How I Met My Father

How I Met My Father Graphic

On a cool morning, a few days after Father’s Day, at 7:05 am when we drove into the parking lot of IHOP and opened the silvery doors of our minivan. We tried to pull the kids out without the toys and miscellaneous vacation items falling out. I looked around the parking lot to see if they were waiting in their car. My 17-year-old brother was going to be there too. No people looking like the photos I had seen were waiting in a vehicle. So I straightened my clothes and fixed my hair to look my best as we walked across the parking lot with a child holding my hand.

This whole day seemed the opposite of how normal life is. You usually take your father to meet the young man you want to marry, not take your husband and children to meet your father. But my entire life has not been “normal.” I have come to terms that my life was God’s choice and He allowed me to live in the life He had designed for me, with my mother and without my father.

There was always a vacuum in my heart because I had never met him.

There were questions and longings to always feel loved and accepted. The desire to want to feel loved and not lonely. The thought that if I had passed my father on the street that I would not even know what he looked like and he would not know me.

I was given his name some time into junior high and high school and done searches on his name on the internet. There were probably 8 men in the U.S. with the same name with various addresses around the country. How would I know who to contact? I did not attempt to contact any of them. Fear walked with me and spoke with me, causing me to worry. I worried that if I did contact him that he would not want to know me. He knew my whereabouts when I was 2 years old but never pursued me. Maybe he had no wish to have a relationship. The questions in my mind could go on forever speculating motives and not understanding reasons why things happened the way they did.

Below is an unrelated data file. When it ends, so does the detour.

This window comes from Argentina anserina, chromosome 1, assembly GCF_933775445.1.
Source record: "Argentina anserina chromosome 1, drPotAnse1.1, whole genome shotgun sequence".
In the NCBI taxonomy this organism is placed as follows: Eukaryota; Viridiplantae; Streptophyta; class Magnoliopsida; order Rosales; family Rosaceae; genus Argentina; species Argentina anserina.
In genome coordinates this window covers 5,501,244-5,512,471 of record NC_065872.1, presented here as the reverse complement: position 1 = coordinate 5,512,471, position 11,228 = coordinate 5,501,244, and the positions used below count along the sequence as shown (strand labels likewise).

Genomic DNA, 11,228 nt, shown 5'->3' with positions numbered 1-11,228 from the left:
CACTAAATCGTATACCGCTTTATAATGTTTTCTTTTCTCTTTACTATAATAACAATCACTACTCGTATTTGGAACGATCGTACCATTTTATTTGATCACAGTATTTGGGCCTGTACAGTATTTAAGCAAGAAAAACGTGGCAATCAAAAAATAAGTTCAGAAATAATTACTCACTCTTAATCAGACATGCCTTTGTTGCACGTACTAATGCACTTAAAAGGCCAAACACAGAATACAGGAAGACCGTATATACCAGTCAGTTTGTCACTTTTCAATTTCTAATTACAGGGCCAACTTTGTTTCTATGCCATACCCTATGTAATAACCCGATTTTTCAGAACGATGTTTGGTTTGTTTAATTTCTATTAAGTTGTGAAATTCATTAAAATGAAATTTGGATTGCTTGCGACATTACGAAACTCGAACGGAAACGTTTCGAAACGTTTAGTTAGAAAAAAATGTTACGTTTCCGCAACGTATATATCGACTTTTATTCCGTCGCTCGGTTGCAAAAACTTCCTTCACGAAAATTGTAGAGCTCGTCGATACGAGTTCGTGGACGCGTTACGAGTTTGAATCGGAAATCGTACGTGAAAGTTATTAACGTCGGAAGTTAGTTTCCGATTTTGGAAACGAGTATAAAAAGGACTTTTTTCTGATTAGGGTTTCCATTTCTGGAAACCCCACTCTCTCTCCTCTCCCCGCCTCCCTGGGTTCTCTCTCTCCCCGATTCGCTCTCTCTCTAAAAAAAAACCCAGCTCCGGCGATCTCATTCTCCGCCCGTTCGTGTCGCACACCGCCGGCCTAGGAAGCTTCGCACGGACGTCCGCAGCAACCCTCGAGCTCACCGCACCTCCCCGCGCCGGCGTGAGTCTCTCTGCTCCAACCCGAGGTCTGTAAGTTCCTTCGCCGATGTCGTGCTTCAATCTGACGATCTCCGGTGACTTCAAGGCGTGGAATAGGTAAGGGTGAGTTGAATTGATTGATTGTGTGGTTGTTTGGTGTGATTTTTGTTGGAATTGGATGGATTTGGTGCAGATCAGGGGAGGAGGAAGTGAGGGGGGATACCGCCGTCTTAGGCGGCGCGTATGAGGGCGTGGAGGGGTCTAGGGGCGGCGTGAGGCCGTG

I had begged my mother my senior year, months before my graduation to find him so that he would know that I was graduating. I wanted him to be proud that I had accomplished something good in my life. Needless to say, that did not happen. I went on to Bible college and followed God’s call in my life but watched as God, the Father to the fatherless, helped me when I needed Him the most. Alone to provide for my school bill, God helped keep it paid, then provided a job so that I could pay. He provided loving family, my aunt and adopted families were very helpful to me throughout my college years. God always bridged the gap and ministered to my heart.

As I walked into the IHOP entrance, I looked down at the small brown squared tiles as I followed my husband into the door. We walked into the waiting area and it was empty. Now to wonder whether we were there first, or what was going to happen. Then, looking around the room, he waved from a table way in the back of the restaurant. He and my brother both stood and walked to meet us as we met them. It was not nearly as hard as I had expected to walk up and give a sideways hug.

They were family… but then again, they were strangers.